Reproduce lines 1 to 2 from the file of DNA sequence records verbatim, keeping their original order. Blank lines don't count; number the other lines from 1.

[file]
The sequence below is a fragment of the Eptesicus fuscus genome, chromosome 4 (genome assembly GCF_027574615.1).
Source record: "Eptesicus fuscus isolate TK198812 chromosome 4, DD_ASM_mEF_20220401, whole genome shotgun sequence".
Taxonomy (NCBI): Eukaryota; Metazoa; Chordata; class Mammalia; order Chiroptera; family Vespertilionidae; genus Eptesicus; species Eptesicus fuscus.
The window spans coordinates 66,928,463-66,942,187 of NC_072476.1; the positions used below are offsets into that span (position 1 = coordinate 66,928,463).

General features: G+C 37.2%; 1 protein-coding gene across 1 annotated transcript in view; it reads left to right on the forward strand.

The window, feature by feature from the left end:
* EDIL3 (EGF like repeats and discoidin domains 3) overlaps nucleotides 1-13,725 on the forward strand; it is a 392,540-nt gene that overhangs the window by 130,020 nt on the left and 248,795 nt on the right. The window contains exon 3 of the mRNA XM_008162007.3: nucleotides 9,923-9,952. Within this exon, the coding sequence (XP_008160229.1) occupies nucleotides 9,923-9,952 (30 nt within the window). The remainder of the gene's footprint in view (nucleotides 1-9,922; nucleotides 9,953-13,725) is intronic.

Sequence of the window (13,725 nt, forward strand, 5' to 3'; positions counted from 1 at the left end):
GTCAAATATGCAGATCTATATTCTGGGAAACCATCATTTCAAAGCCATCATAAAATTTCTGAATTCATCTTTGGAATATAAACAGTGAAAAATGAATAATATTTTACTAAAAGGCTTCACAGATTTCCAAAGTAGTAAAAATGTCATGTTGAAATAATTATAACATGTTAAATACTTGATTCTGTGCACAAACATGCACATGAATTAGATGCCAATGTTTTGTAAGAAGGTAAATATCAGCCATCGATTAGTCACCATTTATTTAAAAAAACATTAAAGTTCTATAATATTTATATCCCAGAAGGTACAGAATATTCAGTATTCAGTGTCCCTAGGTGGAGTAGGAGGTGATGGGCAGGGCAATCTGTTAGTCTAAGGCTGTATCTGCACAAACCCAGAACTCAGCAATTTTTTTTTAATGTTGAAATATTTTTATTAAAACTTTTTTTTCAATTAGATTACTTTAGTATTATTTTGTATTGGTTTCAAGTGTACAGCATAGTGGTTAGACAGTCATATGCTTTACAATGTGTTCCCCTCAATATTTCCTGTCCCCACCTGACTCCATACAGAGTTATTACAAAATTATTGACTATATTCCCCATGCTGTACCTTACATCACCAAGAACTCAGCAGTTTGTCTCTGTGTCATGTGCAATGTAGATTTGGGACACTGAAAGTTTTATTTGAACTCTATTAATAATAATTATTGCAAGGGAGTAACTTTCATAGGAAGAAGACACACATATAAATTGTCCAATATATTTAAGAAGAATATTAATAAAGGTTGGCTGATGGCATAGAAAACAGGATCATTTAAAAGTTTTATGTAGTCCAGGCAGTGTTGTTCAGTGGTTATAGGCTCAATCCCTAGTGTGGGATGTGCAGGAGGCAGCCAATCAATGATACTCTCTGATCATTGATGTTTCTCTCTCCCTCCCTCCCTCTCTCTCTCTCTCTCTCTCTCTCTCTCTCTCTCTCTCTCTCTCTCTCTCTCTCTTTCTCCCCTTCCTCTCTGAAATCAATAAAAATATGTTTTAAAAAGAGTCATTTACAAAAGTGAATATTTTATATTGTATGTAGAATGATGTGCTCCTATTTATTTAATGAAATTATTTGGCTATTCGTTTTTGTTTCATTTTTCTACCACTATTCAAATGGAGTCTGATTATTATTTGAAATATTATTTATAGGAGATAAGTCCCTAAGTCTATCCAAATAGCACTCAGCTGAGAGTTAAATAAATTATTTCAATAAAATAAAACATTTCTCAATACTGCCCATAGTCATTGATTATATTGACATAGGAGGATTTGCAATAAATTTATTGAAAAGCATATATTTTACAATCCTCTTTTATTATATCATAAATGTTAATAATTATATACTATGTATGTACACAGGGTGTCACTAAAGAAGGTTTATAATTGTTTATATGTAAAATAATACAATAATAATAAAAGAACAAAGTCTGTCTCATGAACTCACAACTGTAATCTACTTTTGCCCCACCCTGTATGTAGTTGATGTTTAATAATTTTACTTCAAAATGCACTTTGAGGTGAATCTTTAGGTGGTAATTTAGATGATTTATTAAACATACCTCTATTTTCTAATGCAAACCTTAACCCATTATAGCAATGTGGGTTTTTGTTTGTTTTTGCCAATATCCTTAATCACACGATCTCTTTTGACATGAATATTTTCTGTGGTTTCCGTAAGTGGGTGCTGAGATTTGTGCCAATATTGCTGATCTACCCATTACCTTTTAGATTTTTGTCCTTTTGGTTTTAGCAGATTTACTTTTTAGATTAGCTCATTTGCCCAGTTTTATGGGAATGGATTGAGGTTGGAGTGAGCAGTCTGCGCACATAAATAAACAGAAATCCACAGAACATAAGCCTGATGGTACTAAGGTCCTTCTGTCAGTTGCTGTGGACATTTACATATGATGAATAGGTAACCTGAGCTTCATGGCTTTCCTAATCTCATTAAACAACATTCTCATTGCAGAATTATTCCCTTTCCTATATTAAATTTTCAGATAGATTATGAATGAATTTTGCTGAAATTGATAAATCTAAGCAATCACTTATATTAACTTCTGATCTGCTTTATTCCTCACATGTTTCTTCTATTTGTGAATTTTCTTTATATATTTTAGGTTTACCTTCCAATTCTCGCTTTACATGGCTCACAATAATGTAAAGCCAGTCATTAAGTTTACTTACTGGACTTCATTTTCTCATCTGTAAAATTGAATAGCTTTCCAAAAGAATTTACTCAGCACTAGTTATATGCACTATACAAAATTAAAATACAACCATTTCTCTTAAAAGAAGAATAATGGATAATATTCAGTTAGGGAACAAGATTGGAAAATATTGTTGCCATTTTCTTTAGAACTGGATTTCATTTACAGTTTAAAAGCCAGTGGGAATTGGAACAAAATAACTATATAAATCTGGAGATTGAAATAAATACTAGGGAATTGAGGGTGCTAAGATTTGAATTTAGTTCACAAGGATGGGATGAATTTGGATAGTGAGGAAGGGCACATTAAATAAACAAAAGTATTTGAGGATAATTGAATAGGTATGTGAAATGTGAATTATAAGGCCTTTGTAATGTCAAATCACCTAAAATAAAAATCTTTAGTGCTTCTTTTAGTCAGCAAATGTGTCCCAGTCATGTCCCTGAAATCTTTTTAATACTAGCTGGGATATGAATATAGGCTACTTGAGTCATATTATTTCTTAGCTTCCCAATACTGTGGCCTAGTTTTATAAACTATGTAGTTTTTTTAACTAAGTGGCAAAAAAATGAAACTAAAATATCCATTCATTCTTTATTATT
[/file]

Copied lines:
The sequence below is a fragment of the Eptesicus fuscus genome, chromosome 4 (genome assembly GCF_027574615.1).
Source record: "Eptesicus fuscus isolate TK198812 chromosome 4, DD_ASM_mEF_20220401, whole genome shotgun sequence".